"I hadn't got a dozen feet higher when my foot set a boulder rolling, and down it went with a crash. There were shouts below, but I did not stop to listen to what they said, but put up the bed of the torrent at a two-forty gait. A shot rang out, and another and another, but I was getting now above the light of their torches. A hundred feet higher I came to a stand-still, for the rock rose right up in front of me, and the water had here come down from above in a fall. This made it a tight place, you bet. There war no ledge as I could see that I could get along, and I should have to go down a good bit afore I got to one. They kept on firing from below, but I felt pretty sure that they could not see me, for I could hear the bullets striking high against the face of the rock that had stopped me.
"You may bet I was careful how I went down again, and I took my time, for I could see that the men with the torches had halted at the foot of the heap of rocks below, not caring much, I expect, to begin to mount, while the horsemen kept on firing, hoping to hear my body come rolling down; besides, they must have known that with their torches they made a pretty sure mark for me. At last I got down to the ledge. It war a narrow one, and for a few yards I had to walk with my face to the rock and my arms spread out, and that, when I knew that at any moment they might make me out, and their bullets come singing up, warn't by no means pleasant. In a few yards the ledge got wider and there was room enough on it for me to lie down. I crawled along for a good bit, and then sat down with my back against the rock and reckoned the matter up. All the torches war gathered round where I had gone up. Four more men had come down from the camp on horseback, and five or six on foot with torches were running down the valley. They had been searching for me among the bushes higher up, and when they heard the firing had started down to jine the others. The leader was shouting to the men to climb up after me, but the men didn't seem to see it.
"'What's the use?' I heard one fellow say; 'he must be chock-full of bullets long ago. We will go up and find his carcass in the morning.'
"'But suppose he is not dead, you fool.'
"'Well, if he ain't dead he would just pick us off one after another as we went up with torches.'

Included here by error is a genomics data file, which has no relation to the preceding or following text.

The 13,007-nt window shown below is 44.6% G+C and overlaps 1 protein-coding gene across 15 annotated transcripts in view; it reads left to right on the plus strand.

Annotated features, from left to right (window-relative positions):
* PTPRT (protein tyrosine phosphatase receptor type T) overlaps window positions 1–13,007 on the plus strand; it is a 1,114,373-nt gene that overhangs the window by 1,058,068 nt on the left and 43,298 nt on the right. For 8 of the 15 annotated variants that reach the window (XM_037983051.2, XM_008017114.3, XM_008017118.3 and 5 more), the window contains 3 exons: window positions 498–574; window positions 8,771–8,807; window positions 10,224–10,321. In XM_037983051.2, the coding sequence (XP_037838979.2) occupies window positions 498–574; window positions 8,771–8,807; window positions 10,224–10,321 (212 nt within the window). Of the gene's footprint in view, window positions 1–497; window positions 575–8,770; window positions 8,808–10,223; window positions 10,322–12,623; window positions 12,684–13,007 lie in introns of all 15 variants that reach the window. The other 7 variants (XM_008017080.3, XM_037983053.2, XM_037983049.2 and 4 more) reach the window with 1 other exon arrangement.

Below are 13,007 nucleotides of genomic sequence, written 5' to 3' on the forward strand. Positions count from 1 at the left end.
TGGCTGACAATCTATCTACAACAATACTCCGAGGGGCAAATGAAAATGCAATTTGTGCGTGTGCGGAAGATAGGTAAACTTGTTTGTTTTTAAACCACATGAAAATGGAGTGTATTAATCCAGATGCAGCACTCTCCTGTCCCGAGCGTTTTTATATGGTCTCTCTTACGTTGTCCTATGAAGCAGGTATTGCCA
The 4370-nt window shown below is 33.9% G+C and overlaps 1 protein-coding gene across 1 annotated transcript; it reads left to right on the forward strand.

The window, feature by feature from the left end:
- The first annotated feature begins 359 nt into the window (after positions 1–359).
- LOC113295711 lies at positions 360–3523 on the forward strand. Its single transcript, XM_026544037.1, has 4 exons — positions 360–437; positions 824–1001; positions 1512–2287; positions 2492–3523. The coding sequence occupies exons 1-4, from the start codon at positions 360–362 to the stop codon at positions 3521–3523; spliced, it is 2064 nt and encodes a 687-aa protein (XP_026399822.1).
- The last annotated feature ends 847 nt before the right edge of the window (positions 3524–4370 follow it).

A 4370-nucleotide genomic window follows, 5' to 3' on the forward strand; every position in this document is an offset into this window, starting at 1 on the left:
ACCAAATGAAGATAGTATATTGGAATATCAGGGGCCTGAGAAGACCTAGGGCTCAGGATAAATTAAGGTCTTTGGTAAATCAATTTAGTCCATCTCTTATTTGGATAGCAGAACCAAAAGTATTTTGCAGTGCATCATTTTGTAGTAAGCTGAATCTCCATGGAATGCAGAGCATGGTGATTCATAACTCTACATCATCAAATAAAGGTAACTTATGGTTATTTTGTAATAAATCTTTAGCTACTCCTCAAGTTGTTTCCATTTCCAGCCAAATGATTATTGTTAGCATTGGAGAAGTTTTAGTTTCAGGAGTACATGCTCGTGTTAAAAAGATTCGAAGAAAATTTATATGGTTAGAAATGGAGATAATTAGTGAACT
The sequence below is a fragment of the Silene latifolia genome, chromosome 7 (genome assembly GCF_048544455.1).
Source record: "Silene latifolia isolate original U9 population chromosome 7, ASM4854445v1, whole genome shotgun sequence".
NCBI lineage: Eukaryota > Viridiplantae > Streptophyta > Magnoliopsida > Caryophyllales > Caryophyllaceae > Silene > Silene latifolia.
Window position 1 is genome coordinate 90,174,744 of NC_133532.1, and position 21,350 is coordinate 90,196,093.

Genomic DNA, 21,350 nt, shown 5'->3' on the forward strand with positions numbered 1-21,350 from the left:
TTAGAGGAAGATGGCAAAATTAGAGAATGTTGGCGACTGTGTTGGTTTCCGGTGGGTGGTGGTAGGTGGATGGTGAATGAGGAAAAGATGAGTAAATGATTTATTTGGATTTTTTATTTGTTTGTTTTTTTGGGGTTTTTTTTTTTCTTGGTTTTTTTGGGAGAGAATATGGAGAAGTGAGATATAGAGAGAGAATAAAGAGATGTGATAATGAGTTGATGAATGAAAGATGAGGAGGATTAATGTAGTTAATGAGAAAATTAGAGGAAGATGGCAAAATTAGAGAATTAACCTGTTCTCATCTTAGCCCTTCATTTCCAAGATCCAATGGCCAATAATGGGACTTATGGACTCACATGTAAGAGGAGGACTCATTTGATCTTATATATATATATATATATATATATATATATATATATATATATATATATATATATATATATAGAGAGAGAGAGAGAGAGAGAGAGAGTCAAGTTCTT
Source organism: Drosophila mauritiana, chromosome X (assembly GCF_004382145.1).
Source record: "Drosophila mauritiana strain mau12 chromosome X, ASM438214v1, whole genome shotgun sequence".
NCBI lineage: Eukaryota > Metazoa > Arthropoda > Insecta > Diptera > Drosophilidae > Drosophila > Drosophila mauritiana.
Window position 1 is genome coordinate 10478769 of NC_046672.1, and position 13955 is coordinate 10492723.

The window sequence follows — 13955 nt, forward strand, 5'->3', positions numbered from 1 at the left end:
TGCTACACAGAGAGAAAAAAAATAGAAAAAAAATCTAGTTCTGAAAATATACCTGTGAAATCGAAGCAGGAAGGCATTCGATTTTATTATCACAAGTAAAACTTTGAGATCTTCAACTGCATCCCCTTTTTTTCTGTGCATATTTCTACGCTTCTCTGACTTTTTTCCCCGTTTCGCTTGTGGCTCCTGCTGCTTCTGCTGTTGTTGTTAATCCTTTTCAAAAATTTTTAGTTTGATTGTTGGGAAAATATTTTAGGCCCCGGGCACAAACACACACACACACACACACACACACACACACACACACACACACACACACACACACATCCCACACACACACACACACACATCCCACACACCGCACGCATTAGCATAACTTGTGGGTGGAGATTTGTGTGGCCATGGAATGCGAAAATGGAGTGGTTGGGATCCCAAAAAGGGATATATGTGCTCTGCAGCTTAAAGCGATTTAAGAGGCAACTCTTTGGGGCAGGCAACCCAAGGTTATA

"'Well, put your torches out, then. Here, I will go first if you are afraid,' and he jumped from his horse.
"You can bet your boots that my fingers itched to put a bullet into him. But it warn't to be done; I did not know how far the ledge went or whether there might be any way of getting off it, and now I had once got out of their sight it would have been chucking away my life to let them know whar I lay. So I got up again and walked on a bit farther. I came on a place where the rock had crumbled enough for me to be able to get up on to the next ledge, and after a lot of climbing up and down I got to the top in about two hours, and then struck across the hills and came down at eight o'clock next morning on to the caravan track. I hid up till evening in case they should come down after me, and next morning I came up to the caravan just as they were hitching the teams up for a start."
"You got out of that better than you deserved," Harry said. "I wouldn't have believed that any man would have played such a fool's trick as to go meddling with the Mormons in their own country without any kind of reason. It war worse than childishness."
The other two miners assented vigorously, and Sam said: "Waal, you can't think more meanly of me over that business than I do of myself. I have never been able to make out why I did it, and you may bet it ain't often I tells the story. It war a dog-goned piece of foolishness, and, as Harry says, I didn't desarve to get out of it as I did. Still, it ain't made me feel any kind of love for Mormons. When about two hundred shots have been fired at a man it makes him feel kinder like as if he war going to pay some of them back when he gets the chance, and you may bet I mean to."